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Relied upon by some moviegoers and reviled by others, film critics for over 100 years have represented a form of journalism that sought to find and judge film as an art in a way others might want to heed. This film presents a comprehensive history of this form of writing as it developed with the film medium itself. With historical profiles on major contributors like Pauline Kael along with interview with contemporary figures like Roger Ebert, the nature of the profession is explored both for its illustrious past and its uncertain future. Written by
Kenneth Chisholm (email@example.com)
At Times, Feels Too Much Like a Low Quality PBS Special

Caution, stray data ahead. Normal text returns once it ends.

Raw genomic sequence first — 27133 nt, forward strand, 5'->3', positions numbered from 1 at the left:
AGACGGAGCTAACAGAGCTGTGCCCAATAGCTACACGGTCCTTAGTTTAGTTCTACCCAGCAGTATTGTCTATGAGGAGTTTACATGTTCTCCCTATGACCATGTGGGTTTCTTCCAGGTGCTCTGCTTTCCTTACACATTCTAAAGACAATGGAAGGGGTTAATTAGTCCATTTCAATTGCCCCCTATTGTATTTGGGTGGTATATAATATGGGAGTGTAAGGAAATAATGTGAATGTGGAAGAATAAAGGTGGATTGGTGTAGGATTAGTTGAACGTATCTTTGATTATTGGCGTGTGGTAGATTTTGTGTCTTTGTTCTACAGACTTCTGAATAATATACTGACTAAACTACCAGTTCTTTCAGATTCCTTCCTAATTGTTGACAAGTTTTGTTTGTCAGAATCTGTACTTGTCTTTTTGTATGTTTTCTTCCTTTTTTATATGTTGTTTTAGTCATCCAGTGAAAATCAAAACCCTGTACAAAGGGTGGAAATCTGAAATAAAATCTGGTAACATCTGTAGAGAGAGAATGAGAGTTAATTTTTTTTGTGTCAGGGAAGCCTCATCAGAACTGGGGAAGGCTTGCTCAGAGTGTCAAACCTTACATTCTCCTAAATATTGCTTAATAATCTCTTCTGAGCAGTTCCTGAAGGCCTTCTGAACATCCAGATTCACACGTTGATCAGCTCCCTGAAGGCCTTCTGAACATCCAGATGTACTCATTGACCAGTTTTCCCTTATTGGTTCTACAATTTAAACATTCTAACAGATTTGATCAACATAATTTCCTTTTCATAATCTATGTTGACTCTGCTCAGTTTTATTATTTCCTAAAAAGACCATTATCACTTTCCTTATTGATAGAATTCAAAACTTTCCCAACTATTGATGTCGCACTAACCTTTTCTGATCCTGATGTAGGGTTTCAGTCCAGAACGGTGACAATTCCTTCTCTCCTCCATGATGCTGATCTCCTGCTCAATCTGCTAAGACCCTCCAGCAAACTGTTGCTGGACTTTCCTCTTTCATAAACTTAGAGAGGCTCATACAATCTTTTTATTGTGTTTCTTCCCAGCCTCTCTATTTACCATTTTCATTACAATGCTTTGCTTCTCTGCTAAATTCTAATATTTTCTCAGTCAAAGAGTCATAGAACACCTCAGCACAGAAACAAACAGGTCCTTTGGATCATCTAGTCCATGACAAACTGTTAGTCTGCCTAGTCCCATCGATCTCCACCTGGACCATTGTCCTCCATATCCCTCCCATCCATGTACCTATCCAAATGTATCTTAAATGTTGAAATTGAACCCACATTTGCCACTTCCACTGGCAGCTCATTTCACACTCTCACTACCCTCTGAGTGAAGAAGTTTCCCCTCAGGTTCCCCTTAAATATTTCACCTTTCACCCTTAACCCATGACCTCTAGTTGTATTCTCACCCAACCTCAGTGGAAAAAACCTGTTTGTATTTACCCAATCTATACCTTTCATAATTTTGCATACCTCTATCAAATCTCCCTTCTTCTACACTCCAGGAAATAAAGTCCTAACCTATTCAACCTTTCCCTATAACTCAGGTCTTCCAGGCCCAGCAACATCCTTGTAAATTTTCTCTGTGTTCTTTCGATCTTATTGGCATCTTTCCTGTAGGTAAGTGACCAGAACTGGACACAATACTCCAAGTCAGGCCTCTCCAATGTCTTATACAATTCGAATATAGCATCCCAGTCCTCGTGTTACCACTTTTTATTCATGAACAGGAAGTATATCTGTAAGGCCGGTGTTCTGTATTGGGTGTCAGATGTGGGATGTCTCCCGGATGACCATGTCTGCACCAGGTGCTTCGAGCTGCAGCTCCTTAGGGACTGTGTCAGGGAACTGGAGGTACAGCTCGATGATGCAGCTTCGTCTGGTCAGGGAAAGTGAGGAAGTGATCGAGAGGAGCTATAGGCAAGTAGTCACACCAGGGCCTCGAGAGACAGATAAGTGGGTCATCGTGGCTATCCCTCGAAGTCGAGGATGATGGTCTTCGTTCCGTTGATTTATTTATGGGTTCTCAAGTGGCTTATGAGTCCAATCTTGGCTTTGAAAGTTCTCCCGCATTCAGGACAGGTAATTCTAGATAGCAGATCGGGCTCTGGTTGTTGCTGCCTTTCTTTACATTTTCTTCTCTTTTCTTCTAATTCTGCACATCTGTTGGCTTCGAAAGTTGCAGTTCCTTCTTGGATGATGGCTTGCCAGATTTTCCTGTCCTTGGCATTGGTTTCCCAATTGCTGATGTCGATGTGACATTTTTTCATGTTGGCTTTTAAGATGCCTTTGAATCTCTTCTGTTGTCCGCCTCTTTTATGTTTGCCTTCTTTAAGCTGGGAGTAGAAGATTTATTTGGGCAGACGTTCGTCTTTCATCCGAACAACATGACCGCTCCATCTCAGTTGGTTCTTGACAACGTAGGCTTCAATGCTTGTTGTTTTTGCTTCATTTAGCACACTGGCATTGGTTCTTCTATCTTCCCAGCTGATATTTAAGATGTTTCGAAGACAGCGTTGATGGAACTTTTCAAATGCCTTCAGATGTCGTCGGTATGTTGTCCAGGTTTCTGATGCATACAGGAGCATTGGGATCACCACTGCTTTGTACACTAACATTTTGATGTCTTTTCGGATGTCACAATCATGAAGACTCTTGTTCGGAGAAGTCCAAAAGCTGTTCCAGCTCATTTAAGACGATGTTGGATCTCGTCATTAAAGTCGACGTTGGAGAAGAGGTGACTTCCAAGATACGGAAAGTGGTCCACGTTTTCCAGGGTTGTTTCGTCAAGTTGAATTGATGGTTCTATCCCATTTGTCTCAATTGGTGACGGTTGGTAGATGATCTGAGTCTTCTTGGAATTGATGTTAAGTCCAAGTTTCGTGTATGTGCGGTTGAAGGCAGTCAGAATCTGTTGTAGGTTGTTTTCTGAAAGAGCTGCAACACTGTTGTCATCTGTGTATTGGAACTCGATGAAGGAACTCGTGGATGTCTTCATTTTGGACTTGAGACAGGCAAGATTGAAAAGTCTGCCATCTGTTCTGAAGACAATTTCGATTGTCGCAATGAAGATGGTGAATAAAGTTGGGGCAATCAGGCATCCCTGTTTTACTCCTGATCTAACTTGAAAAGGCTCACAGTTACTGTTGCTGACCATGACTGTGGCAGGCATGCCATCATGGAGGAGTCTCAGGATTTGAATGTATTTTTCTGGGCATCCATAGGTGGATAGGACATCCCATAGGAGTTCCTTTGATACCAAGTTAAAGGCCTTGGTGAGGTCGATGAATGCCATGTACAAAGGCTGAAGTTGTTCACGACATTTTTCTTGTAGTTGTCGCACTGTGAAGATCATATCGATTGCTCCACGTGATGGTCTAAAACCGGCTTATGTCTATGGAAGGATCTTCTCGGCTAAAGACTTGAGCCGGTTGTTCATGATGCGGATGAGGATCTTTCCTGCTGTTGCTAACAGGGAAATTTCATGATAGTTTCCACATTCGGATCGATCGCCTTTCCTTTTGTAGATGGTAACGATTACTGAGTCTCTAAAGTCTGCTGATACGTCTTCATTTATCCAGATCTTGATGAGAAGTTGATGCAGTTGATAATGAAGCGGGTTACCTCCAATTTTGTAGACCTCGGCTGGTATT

For the Love of Movies is an interesting, if rather dry, history of film criticism. It starts from the beginning of cinema going to the present day. Overall, it is a mixed bag with difficulties in pacing.
The long span of the subject matter has both benefits and drawbacks. On one hand, viewers are introduced to now obscure film critics such as Otis Ferguson. You will inevitably come up with a reading list of critics you'll want to track down. However, many of the critics, especially from the first half of the twentieth century, are dealt with in passing, so that it is easy to confuse them.
The film goes into greater depth from the 60s onward, as it examines figures such as Pauline Kael and the debate over auteur theory. However, there are distracting elements such as periodic 'questions' which interrupt the narrative, such as how the critics got their jobs.
Furthermore, it would have been interesting to learn more about how the critics evaluate movies, what criteria they use, and so forth. In the end, the film is worth a rent if you stumble upon it, but is not worth seeking out.
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